PathologyWatch Named to Inc. 500 Fastest-Growing Companies in America

The leader in digital dermatopathology is recognized in the Health Services category of the prestigious list.

SALT LAKE CITYAugust 15, 2023Today, Inc. named PathologyWatch in the top 7 percent of America’s fastest-growing private companies on the annual Inc. 5000 list. This marks the first appearance on the list for the deep-learning AI company, which focuses on diagnostic and prognostic research for skin cancer.

Founded in 2017, PathologyWatch reached number 386 on the list of 5,000 companies for showcasing a remarkable 1500 percent growth from 2019 to 2022. This achievement makes PathologyWatch the list’s top-ranked health services company based in Utah. 

“It’s an incredible honor to have PathologyWatch recognized alongside so many notable companies on the Inc. 500 list,” said Dan Lambert, CEO and cofounder of PathologyWatch. “This acknowledgment is a testament to the perseverance and principles of our entire organization, including AI engineers, dermatopathologists, lab technicians, sales and marketing team, clients and everyone in between. Together, we’ve been able to continue our commitment to combine state-of-the-art technology and clinical decision-making to deliver unprecedented patient care.” 

The ongoing prevalence of skin cancer in the United States is a driver in the demand for PathologyWatch’s comprehensive digital dermatopathology solutions. There are over 5 million cases of skin cancer detected every year in America, killing more than two people every hour and making it the country’s most common type of cancer.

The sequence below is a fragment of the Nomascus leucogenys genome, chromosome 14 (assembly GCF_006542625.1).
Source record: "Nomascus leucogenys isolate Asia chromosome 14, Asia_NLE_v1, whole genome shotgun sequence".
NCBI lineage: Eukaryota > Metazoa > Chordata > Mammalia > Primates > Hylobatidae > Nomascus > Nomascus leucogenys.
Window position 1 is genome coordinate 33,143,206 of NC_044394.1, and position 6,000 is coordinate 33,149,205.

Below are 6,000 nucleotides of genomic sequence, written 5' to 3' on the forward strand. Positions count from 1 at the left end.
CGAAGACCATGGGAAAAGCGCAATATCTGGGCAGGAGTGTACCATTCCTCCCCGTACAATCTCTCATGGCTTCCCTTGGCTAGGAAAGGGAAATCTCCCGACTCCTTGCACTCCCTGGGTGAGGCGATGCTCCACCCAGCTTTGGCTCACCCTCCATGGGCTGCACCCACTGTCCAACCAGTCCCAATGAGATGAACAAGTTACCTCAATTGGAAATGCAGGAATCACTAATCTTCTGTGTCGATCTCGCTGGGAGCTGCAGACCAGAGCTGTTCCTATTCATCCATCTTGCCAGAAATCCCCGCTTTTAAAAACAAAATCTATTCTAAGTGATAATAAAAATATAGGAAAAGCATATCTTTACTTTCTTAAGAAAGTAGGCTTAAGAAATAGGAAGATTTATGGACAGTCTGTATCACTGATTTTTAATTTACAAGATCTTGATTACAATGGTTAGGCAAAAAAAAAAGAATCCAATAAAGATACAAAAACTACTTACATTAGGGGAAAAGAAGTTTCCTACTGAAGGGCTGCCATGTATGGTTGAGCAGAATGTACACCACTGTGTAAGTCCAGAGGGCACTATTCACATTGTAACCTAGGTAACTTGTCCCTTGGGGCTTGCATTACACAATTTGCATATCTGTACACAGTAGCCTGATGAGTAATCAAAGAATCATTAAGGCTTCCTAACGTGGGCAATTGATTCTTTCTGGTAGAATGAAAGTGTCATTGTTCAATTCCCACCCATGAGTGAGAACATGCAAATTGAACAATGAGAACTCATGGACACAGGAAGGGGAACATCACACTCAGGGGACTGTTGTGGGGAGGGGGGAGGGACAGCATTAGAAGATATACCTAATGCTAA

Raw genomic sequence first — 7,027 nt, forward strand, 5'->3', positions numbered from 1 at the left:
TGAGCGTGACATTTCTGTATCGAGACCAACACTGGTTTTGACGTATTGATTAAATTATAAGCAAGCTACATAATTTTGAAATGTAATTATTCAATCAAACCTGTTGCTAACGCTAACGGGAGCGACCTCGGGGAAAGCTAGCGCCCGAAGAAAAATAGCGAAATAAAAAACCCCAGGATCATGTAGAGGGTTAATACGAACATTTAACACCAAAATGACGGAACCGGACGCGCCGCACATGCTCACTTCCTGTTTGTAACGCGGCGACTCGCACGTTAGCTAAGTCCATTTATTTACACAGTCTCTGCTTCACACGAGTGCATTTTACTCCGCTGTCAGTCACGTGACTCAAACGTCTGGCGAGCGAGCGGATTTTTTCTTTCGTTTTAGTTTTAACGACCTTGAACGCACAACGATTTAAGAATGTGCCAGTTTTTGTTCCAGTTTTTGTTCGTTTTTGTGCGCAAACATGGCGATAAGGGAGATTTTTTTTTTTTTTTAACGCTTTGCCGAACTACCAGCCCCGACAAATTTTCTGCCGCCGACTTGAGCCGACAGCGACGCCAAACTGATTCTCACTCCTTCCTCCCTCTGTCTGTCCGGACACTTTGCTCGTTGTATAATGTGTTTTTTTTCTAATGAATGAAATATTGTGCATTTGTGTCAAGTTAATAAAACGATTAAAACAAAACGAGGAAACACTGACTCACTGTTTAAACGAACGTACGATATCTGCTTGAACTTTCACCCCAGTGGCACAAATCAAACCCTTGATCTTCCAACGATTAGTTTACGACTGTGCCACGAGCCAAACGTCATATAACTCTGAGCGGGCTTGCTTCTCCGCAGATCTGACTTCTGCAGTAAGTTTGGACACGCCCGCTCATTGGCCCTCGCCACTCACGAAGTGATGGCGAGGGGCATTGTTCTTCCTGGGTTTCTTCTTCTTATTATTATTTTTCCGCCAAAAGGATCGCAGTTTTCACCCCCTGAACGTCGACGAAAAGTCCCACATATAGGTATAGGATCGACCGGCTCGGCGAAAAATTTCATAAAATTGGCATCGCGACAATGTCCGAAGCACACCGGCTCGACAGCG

Lambert, a melanoma survivor, noted, “This Inc 500 recognition reinforces our mission to preserve and extend life for patients while reducing the cost of healthcare.” 

“Running a business has only gotten harder since the end of the pandemic,” said Inc. editor-in-chief Scott Omelianuk. “To make the Inc. 5000 — with the fast growth that it requires — is truly an accomplishment. Inc. is thrilled to honor the companies that are building our future.”

About PathologyWatch

PathologyWatch is the groundbreaking leader of digital dermatopathology services. Through these services, dermatology clinics, hospitals and laboratories can improve operational efficiency by speeding up workflow and enhancing patient outcomes by utilizing the PathologyWatch expert professional team and laboratory services. This can facilitate best-in-class reads and, in some cases, enable additional revenue to the practice by in-housing pathology. With an intuitive and easy-to-implement digital pathology solution that includes access to top-tier dermatopathologists and a streamlined clinical workflow that interfaces directly into the EMR, PathologyWatch brilliantly combines state-of-the-art technology and clinical decision-making to deliver unprecedented patient care.

PathologyWatch COO Scott Mattivi Collects Pittsburg State Honor

PathologyWatch COO Scott Mattivi was honored this month with the Meritorious Achievement Award from Pittsburg State University. The award is the highest honor based on career achievement bestowed by the university’s alumni association.

Mattivi graduated from the university, located in Pittsburg, Kansas, with a bachelor of science degree in biology in 1985 before earning a degree in medical technology from the University of Kansas in 1987.